THE SIXTIES: TRIUMPH AND TRAGEDY
Mrs. Nelson had a dream. She dreamed that there should be a music scholarship competition for the talented young people of San Luis Obispo County. To make her dream come true, Alice Parks Nelson needed several things: the cooperation of area music teachers, a sponsoring institution, and an orchestra of substance with which the winning competitors could perform and be recognized. All of these things, seemingly so formidable, were actually nearer at hand than she could have known.
Over at the Community Orchestra, meanwhile, there were other people with some formidable problems, namely, finding a Conductor, a Concertmaster, and a Manager. (Lucian Morrison had left for a sabbatical in Europe following the 1959-60 season, while Concertmaster Lois Morgan moved away and Manager and former Concertmaster Norman Babcock decided to hang it up.) After much discussion, it was decided to approach the Santa Maria Community Orchestra and its Conductor, Loren Powell.
Powell was a fine musician, having been a violinist with the Los Angeles Philharmonic and with MGM, and a conducting pupil of Sir Eugene Goosens. A novel agreement was worked out whereby Powell would conduct both orchestras, using the same music, and they would present their concerts together, first in one city and then in the other. Harry Tarr would be Concertmaster for the San Luis Obispo concerts and Wesley Foxen of Santa Maria for the concerts there, with each orchestra contributing a “half” Manager.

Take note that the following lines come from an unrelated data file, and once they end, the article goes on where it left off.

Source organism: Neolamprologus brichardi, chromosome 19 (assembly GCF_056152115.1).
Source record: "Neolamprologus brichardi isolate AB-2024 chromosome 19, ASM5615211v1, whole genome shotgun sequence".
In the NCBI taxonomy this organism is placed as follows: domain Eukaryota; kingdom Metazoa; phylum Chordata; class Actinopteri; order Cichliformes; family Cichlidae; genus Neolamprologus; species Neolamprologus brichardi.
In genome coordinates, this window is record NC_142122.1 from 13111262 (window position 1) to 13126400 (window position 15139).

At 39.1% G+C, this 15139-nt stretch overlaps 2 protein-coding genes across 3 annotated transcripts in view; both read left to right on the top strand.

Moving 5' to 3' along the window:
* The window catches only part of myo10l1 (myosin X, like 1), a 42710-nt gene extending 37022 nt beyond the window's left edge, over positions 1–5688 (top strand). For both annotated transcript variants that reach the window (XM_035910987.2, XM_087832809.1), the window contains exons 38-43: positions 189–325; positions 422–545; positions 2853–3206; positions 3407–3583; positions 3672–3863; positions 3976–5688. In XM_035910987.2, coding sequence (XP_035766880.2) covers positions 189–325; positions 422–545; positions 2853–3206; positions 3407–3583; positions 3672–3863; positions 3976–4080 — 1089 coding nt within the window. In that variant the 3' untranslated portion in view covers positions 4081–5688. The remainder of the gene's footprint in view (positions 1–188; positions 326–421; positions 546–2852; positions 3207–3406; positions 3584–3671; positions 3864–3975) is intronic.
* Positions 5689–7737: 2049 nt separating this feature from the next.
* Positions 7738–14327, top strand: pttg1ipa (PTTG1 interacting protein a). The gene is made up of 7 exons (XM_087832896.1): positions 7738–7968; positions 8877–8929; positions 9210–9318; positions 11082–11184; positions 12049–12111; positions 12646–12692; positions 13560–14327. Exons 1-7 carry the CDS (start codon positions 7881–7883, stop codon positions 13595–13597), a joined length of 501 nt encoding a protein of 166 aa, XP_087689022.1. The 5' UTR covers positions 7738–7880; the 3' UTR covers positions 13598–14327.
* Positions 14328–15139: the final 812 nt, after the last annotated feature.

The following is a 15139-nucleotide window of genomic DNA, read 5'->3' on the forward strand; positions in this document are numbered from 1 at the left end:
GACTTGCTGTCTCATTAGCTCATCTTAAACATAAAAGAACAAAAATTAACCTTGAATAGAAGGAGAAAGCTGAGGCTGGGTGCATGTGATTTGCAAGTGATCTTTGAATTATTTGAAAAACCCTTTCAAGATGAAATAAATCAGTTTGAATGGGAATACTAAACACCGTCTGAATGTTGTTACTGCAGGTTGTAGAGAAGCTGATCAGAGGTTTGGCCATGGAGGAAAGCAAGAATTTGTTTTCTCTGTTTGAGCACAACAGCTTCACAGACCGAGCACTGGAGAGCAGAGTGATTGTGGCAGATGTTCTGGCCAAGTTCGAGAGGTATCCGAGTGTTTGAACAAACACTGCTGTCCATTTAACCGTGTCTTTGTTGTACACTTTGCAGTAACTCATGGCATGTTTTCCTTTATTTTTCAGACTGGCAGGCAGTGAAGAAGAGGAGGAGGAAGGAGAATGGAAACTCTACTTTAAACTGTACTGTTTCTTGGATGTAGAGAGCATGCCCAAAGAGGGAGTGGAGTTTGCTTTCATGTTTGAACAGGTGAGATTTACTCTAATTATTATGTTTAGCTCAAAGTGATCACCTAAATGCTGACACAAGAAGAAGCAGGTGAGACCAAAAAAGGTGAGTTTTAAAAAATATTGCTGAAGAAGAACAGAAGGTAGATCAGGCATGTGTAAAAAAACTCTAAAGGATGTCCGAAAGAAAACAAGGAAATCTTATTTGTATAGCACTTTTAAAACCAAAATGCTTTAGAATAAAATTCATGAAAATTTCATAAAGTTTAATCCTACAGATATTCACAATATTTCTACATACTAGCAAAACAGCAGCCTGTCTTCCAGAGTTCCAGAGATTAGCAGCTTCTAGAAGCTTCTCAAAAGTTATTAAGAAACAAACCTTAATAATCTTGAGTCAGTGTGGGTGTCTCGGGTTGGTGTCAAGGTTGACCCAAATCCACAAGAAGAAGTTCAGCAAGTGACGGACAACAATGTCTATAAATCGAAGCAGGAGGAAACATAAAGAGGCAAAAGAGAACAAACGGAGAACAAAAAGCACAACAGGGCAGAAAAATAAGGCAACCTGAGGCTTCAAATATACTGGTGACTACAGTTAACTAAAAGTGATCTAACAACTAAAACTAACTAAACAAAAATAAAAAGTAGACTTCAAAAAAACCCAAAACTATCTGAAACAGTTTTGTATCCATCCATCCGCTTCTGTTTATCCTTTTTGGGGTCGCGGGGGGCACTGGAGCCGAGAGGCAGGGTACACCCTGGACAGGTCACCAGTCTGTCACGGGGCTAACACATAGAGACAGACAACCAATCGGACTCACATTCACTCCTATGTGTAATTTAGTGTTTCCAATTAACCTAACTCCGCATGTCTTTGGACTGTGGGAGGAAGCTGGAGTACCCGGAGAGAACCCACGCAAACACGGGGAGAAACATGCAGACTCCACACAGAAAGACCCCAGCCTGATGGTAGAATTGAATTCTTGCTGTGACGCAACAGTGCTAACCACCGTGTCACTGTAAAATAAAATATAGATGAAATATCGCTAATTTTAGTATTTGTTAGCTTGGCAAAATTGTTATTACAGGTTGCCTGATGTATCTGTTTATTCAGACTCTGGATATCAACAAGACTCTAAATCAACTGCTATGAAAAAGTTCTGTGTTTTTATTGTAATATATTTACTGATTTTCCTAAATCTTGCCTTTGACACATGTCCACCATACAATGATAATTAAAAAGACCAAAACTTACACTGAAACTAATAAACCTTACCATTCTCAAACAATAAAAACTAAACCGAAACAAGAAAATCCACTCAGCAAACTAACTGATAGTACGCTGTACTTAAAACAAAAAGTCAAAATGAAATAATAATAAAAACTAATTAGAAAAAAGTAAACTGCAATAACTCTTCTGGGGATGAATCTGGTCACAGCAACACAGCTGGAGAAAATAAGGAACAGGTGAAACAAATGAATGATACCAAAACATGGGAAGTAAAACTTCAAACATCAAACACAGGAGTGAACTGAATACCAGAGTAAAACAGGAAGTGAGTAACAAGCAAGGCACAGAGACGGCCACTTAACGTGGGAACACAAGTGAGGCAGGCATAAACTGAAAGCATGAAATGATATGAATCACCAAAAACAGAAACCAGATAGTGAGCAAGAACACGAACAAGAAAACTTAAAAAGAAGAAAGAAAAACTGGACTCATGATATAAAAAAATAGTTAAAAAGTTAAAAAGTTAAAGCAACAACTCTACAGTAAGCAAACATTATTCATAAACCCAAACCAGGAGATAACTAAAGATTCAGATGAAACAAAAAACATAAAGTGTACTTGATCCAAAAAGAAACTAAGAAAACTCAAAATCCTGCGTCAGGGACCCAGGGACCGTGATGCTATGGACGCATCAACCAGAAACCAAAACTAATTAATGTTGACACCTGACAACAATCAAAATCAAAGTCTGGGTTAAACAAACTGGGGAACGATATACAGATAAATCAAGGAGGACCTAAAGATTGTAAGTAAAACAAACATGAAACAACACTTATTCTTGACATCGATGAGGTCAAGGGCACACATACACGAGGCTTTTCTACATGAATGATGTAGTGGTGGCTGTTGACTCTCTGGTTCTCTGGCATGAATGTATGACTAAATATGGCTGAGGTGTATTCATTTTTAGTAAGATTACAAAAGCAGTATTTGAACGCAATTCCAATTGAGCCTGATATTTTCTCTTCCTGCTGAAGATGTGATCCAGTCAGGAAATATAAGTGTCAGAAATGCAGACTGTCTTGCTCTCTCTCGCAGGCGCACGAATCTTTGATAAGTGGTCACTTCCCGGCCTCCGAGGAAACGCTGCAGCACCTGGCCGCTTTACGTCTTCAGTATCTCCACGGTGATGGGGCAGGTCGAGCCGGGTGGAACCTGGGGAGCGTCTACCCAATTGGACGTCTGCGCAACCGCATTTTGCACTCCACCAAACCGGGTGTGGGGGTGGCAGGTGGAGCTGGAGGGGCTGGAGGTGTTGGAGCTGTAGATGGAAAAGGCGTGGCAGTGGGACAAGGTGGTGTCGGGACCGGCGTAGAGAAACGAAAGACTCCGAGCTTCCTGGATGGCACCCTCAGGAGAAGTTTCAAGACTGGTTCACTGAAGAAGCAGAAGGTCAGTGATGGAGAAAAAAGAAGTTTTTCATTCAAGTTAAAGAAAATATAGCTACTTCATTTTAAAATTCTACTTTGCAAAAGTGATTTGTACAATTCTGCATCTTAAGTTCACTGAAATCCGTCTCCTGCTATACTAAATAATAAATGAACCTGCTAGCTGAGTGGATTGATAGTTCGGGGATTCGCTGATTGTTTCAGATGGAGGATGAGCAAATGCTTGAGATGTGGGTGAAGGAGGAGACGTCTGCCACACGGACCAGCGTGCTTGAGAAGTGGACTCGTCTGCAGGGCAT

This arrangement was admittedly clumsy and it was mainly Powell’s vibrant personality which held it together. The instrumentation of both orchestras was greatly improved, nonetheless, and printed programs–not mimeographed–became standard. Business sponsors were also listed for the first time. Most importantly, perhaps, the Spring concert of 1961 featured a student soloist, Karen Banham of Atascadero, a high school senior and a pupil of prominent North County musician and teacher Dorothy Renton. She played the Warsaw Concerto.
The efforts of others had brought Mrs. Nelson’s dream much closer to reality. Now Alice took the initiative. First she enlisted the Monday Club to sponsor her music competition. Then she got her husband, businessman Stanley Nelson, to head a committee to incorporate the Community Orchestra. As shrewd as she was civic-minded, Mrs. Nelson not only included civic leaders on the committee but also a fine young lawyer, (later Judge) William Fredman, and the two most respected long-timers from the orchestra, Howard Barlow and Captain Arthur Druet. On September 7, 1961, the San Luis Obispo County Symphony Association officially came into being over dinner at the San Luis Obispo Country Club. Senator Vernon Sturgeon spoke, and the Association’s first President was Dr. John H. Woodbridge. Then, on June 7, 1962, John Visser of Arroyo Grande soloed in the opening movement of Mendelssohn’s G minor Piano Concerto as the first winner of the Monday Club Music Scholarship Award.